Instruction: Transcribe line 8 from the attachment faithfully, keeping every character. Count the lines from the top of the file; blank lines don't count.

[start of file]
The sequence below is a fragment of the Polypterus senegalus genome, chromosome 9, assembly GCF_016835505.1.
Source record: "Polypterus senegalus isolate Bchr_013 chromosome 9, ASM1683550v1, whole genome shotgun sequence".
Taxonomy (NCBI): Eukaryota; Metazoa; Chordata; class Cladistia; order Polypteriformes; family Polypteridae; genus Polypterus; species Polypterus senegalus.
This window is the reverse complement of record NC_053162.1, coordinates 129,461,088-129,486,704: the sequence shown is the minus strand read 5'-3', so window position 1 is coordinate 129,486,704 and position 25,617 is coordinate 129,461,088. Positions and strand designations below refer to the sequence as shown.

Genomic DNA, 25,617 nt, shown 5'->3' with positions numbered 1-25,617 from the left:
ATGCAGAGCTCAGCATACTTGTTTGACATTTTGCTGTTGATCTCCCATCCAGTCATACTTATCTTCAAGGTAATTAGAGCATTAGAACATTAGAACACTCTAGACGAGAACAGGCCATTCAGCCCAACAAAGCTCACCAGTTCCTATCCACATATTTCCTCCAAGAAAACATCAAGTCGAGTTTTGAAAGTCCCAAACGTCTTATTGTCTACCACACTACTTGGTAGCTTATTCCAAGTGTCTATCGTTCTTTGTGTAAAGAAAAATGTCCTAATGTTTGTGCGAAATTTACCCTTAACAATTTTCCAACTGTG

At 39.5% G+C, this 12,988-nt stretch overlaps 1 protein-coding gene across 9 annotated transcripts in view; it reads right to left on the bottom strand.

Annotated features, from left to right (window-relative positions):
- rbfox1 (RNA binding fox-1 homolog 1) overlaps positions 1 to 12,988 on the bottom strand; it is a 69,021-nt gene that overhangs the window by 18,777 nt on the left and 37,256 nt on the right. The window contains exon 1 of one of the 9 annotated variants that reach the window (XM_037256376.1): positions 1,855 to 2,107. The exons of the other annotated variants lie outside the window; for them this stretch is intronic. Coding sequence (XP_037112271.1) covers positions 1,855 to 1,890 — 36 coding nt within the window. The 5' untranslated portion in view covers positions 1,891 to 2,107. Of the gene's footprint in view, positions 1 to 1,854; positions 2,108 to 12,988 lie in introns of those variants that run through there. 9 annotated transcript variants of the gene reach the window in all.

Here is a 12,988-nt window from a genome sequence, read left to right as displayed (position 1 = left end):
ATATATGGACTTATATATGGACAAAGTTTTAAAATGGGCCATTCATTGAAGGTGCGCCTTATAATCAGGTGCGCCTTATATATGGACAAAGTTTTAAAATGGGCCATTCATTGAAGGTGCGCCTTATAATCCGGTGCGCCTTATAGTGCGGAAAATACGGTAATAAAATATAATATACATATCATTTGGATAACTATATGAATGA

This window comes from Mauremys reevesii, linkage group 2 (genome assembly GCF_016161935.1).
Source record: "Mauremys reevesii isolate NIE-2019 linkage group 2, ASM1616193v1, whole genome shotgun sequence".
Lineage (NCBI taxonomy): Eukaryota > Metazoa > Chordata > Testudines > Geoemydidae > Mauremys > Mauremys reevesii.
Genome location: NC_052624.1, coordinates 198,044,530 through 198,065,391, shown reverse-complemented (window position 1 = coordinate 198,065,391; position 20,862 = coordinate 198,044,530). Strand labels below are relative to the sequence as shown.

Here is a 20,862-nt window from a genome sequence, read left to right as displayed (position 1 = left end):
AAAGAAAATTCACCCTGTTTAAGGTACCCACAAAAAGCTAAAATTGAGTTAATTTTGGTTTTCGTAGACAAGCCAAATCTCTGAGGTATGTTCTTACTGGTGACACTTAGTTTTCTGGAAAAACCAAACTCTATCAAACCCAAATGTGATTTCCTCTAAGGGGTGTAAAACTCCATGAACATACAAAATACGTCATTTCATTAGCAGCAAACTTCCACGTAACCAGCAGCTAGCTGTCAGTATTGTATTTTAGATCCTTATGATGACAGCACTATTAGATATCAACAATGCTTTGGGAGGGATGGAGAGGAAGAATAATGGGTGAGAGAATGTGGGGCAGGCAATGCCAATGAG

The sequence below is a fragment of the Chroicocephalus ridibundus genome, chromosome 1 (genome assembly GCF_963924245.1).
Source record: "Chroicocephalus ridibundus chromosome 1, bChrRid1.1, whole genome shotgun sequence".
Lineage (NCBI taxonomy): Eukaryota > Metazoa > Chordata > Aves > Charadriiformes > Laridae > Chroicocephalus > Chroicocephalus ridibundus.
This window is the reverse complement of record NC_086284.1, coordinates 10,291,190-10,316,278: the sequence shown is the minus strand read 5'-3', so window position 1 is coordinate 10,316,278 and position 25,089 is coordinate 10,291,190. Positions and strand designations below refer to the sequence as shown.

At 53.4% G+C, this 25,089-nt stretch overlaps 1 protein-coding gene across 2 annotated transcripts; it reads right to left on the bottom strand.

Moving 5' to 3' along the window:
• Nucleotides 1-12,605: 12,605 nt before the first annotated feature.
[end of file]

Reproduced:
Annotated features, from left to right (window-relative positions):